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Positive and Negative Virtues, and Future Directions in Online Education for Public Administration

The views expressed are those of the author and do not necessarily reflect the views of ASPA as an organization.

By Daniel Baracskay
October 12, 2018

Decades ago, Malcom Knowles popularized the concept of andragogy, or a learning theory focused on how adults absorb knowledge based upon an intrinsic enthusiasm to acquire new information while linking it to past experiences. As found in “Self-directed learning: A guide for learners and teachers” and “The modern practice of adult education: Andragogy versus pedagogy,” Knowles distinguished between learning in childhood (compelled) versus learning in adulthood (voluntary). Though intrinsic motivations differ for learners at various points in their lifespans, a focus on exploration, analysi and engaged interaction has shaped our understanding of learning techniques. There has been considerable focus on transformative learning approaches that utilize meaningful activities which are engaging for students, while affording ample opportunities to provide feedback and help build upon new skillsets. This is particularly the case for practitioner-oriented fields like public administration where the theory-practice link has shaped learning approaches in adult education.

Positive and Negative Virtues of Online Education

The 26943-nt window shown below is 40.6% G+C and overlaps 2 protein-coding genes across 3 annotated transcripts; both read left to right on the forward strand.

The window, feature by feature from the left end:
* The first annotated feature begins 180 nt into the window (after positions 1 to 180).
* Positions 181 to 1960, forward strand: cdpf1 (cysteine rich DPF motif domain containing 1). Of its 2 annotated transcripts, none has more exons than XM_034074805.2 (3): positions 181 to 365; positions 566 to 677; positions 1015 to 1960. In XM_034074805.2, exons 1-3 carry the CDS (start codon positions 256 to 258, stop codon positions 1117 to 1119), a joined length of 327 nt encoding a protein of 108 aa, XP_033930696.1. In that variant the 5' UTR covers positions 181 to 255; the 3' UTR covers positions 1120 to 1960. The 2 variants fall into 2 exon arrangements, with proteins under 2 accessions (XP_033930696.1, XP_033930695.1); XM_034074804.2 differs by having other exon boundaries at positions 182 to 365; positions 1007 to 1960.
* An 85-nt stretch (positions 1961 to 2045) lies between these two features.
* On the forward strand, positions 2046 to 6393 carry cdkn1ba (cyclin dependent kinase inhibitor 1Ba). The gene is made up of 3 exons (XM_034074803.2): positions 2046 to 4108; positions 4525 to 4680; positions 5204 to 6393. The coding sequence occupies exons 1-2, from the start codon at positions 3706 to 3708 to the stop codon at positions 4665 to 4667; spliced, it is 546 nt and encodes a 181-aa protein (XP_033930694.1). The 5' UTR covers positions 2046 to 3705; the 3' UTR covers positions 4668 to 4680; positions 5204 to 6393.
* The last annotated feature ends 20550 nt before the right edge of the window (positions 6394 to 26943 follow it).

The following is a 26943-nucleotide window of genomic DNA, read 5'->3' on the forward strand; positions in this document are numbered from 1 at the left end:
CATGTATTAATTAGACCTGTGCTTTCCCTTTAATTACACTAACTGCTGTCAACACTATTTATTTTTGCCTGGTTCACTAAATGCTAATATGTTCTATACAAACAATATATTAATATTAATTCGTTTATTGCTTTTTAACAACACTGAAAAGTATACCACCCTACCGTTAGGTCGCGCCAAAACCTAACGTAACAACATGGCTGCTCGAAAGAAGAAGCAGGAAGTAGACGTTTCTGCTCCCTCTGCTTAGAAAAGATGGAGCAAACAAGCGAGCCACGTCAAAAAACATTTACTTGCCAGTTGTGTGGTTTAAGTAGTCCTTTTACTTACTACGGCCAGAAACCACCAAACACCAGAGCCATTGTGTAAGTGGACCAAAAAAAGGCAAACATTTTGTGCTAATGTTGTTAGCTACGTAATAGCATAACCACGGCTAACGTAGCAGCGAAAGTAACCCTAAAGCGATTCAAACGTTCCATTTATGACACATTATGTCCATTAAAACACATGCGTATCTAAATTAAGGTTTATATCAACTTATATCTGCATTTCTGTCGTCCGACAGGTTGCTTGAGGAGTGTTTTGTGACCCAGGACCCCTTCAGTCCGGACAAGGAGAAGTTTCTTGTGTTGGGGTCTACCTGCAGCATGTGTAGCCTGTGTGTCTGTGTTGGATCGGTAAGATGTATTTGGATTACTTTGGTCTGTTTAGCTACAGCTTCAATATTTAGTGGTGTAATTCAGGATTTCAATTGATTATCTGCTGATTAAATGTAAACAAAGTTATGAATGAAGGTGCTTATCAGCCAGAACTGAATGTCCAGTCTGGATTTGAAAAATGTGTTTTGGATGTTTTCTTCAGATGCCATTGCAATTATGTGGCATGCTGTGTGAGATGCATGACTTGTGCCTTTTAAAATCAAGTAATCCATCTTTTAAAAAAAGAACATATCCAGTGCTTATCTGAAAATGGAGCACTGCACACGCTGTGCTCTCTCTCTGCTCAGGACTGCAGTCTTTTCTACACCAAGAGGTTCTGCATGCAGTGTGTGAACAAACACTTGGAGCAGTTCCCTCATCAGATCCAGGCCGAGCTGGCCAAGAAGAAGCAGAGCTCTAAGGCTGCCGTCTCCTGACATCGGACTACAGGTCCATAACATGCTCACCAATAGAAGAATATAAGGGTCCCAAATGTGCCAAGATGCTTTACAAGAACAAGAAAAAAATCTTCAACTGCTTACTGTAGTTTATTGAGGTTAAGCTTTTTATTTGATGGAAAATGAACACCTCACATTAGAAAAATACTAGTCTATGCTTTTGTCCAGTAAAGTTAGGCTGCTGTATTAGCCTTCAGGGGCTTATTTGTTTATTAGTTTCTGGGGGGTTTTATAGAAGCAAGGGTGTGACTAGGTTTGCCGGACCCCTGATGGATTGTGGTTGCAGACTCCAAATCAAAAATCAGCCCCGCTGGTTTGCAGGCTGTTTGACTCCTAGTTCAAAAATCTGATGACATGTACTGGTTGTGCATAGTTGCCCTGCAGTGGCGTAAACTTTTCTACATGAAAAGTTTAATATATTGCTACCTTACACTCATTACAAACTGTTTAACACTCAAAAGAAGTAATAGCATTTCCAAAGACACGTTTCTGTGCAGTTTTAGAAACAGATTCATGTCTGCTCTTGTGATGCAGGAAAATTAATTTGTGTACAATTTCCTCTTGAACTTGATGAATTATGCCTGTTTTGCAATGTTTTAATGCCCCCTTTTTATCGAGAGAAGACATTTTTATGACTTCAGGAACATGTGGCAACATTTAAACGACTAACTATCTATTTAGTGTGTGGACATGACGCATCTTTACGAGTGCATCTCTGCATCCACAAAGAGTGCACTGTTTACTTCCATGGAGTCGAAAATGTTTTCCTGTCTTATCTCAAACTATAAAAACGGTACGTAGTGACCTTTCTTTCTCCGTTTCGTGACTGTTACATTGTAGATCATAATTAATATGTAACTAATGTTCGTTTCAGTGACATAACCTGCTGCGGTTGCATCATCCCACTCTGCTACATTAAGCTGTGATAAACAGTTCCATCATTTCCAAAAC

Traditional, hybrid and fully online courses all build the skillsets of public administration students in undergraduate and graduate programs. The internet revolution has surpassed the twenty-year mark in academia, making fully online and hybrid courses the most recent evolutionary step in educational opportunities. While the public sector and institutions of higher education have historically been slower to adopt technological advancements, both have rapidly embraced technology in the form of eGovernment and learning management systems respectively, and there is a nexus between both spheres. Electronic course offerings have increased significantly across the spectrum of majors, with online MPA programs becoming particularly popular selections for practitioners. Online formats have both positive and negative features. On a positive note, online education has broadened access to larger and more diverse numbers of students, and introduced a powerful new medium for delivering content in a visual environment that is appealing to learners. It has particularly appealed to adult learners, who due to personal and professional demands, would otherwise not be able to re-enter the classroom. This has special applicability in graduate level MPA programs where public service employees have returned to the classroom to upgrade their skills and learn new applicable ideas for solving challenges in complex workplaces. Coinciding with Knowles’ approach to andragogy, adult learners comprised of public administrators returning to the classroom as well as new students desiring a career in the public sector benefit from learning environments where experiential lessons and exercises allow them to apply theories to existing or hypothetical circumstances that are commonly found in modern workplaces. Students of all ages and backgrounds have shared ideas with other learners, both nationally and internationally, allowing them to broaden their horizons and explore unfamiliar cultures. And online courses have opened the doors of education to students with disabilities who otherwise may not be able to participate in the learning process.